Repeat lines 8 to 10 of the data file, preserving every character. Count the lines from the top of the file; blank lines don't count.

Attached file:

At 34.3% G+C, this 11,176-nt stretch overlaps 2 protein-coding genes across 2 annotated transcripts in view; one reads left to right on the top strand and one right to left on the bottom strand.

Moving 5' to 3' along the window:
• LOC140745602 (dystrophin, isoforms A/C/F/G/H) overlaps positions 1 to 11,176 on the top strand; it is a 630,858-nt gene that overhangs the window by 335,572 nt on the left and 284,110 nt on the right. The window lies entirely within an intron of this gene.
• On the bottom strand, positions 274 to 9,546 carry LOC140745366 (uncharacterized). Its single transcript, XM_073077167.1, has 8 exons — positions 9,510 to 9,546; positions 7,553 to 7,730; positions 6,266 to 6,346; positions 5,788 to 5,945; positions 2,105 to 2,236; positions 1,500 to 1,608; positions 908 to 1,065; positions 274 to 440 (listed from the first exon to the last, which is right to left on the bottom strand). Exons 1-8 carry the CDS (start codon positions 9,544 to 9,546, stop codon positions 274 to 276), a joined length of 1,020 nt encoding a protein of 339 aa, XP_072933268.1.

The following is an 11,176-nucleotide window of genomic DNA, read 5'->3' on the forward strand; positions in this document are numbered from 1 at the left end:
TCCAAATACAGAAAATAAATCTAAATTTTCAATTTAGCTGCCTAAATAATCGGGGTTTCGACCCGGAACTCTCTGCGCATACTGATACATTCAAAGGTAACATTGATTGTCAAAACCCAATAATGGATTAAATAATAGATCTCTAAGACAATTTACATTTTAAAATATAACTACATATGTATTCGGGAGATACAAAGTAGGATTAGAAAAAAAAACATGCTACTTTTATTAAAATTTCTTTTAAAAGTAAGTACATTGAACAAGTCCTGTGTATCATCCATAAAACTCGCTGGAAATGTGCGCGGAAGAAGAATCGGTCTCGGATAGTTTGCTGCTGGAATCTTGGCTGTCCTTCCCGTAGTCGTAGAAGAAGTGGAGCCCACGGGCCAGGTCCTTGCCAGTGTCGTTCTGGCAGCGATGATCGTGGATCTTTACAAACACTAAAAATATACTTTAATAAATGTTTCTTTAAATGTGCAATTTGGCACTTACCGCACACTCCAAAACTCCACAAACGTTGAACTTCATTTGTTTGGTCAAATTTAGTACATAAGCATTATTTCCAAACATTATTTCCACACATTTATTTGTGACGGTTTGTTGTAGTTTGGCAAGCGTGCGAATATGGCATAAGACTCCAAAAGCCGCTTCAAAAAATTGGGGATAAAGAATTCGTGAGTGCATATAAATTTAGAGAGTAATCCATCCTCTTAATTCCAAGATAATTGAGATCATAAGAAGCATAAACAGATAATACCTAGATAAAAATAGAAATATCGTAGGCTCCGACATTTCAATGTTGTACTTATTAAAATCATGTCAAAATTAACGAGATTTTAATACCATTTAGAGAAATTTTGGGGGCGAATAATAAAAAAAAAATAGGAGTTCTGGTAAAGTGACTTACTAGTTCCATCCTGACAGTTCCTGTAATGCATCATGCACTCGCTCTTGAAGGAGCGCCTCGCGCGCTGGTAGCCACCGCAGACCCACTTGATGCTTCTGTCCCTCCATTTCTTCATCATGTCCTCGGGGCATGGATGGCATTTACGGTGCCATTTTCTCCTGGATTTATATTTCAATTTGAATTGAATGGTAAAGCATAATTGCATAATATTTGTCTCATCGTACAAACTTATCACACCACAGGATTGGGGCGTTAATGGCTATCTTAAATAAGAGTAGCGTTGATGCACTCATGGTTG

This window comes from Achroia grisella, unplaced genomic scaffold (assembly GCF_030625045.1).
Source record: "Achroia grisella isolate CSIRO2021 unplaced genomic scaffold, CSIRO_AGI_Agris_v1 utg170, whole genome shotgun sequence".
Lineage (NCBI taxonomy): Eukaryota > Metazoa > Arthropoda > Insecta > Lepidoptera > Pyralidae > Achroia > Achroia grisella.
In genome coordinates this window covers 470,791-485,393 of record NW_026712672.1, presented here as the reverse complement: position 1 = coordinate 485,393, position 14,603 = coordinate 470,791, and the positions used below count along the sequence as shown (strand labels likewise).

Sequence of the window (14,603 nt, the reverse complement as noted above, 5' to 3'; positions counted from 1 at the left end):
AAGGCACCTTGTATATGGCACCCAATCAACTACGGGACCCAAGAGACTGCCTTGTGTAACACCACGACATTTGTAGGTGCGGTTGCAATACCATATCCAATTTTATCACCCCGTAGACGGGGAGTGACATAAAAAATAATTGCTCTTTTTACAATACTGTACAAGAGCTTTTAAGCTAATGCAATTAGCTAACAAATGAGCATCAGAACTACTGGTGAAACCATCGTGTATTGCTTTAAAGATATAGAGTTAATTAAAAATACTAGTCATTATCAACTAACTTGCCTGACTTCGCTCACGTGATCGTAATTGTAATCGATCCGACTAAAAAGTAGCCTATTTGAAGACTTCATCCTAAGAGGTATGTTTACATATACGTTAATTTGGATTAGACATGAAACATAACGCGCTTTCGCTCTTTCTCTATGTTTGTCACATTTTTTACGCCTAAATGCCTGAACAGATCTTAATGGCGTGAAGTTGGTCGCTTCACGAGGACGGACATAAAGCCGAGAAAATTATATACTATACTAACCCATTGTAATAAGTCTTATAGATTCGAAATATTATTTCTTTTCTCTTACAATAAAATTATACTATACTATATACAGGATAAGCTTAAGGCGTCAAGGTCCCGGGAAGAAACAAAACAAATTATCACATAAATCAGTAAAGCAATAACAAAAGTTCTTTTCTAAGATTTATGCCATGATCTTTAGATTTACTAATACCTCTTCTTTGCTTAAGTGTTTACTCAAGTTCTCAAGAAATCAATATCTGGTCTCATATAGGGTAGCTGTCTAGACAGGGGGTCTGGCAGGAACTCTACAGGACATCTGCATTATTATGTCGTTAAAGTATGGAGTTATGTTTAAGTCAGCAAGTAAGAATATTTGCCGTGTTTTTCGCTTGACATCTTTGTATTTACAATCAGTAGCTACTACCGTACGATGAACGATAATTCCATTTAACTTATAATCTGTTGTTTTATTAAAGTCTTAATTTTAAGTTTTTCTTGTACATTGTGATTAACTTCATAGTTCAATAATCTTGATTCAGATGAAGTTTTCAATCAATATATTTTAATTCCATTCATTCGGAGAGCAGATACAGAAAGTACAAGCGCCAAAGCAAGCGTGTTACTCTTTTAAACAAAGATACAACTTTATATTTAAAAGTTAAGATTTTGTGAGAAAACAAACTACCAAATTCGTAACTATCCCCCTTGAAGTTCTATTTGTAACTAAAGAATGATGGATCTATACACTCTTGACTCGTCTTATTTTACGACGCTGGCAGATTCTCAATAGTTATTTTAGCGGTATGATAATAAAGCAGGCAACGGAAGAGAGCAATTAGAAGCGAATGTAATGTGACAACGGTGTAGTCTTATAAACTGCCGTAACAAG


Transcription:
Source record: "Achroia grisella isolate CSIRO2021 unplaced genomic scaffold, CSIRO_AGI_Agris_v1 utg170, whole genome shotgun sequence".
Lineage (NCBI taxonomy): Eukaryota > Metazoa > Arthropoda > Insecta > Lepidoptera > Pyralidae > Achroia > Achroia grisella.
In genome coordinates this window covers 470,791-485,393 of record NW_026712672.1, presented here as the reverse complement: position 1 = coordinate 485,393, position 14,603 = coordinate 470,791, and the positions used below count along the sequence as shown (strand labels likewise).